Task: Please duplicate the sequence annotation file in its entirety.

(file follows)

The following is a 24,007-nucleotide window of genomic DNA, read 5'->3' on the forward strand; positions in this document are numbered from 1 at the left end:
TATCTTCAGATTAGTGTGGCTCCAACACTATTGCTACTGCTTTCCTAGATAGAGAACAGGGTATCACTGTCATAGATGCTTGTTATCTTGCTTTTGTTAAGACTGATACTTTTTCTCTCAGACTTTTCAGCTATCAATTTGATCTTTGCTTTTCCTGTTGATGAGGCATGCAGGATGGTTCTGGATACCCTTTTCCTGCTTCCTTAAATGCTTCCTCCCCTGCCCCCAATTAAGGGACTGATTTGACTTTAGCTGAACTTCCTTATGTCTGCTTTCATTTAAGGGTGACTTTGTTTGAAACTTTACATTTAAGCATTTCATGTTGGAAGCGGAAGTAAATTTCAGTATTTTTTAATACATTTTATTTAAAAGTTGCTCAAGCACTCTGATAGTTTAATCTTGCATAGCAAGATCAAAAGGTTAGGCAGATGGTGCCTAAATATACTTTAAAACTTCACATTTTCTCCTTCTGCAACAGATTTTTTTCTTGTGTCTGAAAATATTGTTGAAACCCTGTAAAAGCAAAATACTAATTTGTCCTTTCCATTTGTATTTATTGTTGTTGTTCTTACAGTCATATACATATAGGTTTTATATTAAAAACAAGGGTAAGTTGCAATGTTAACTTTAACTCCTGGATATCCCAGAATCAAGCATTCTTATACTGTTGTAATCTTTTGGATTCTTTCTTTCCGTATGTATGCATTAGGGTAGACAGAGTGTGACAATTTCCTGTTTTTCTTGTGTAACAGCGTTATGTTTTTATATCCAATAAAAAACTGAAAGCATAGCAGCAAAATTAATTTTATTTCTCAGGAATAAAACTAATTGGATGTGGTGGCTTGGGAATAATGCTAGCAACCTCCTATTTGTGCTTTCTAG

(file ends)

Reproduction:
The following is a 24,007-nucleotide window of genomic DNA, read 5'->3' on the forward strand; positions in this document are numbered from 1 at the left end:
TATCTTCAGATTAGTGTGGCTCCAACACTATTGCTACTGCTTTCCTAGATAGAGAACAGGGTATCACTGTCATAGATGCTTGTTATCTTGCTTTTGTTAAGACTGATACTTTTTCTCTCAGACTTTTCAGCTATCAATTTGATCTTTGCTTTTCCTGTTGATGAGGCATGCAGGATGGTTCTGGATACCCTTTTCCTGCTTCCTTAAATGCTTCCTCCCCTGCCCCCAATTAAGGGACTGATTTGACTTTAGCTGAACTTCCTTATGTCTGCTTTCATTTAAGGGTGACTTTGTTTGAAACTTTACATTTAAGCATTTCATGTTGGAAGCGGAAGTAAATTTCAGTATTTTTTAATACATTTTATTTAAAAGTTGCTCAAGCACTCTGATAGTTTAATCTTGCATAGCAAGATCAAAAGGTTAGGCAGATGGTGCCTAAATATACTTTAAAACTTCACATTTTCTCCTTCTGCAACAGATTTTTTTCTTGTGTCTGAAAATATTGTTGAAACCCTGTAAAAGCAAAATACTAATTTGTCCTTTCCATTTGTATTTATTGTTGTTGTTCTTACAGTCATATACATATAGGTTTTATATTAAAAACAAGGGTAAGTTGCAATGTTAACTTTAACTCCTGGATATCCCAGAATCAAGCATTCTTATACTGTTGTAATCTTTTGGATTCTTTCTTTCCGTATGTATGCATTAGGGTAGACAGAGTGTGACAATTTCCTGTTTTTCTTGTGTAACAGCGTTATGTTTTTATATCCAATAAAAAACTGAAAGCATAGCAGCAAAATTAATTTTATTTCTCAGGAATAAAACTAATTGGATGTGGTGGCTTGGGAATAATGCTAGCAACCTCCTATTTGTGCTTTCTAG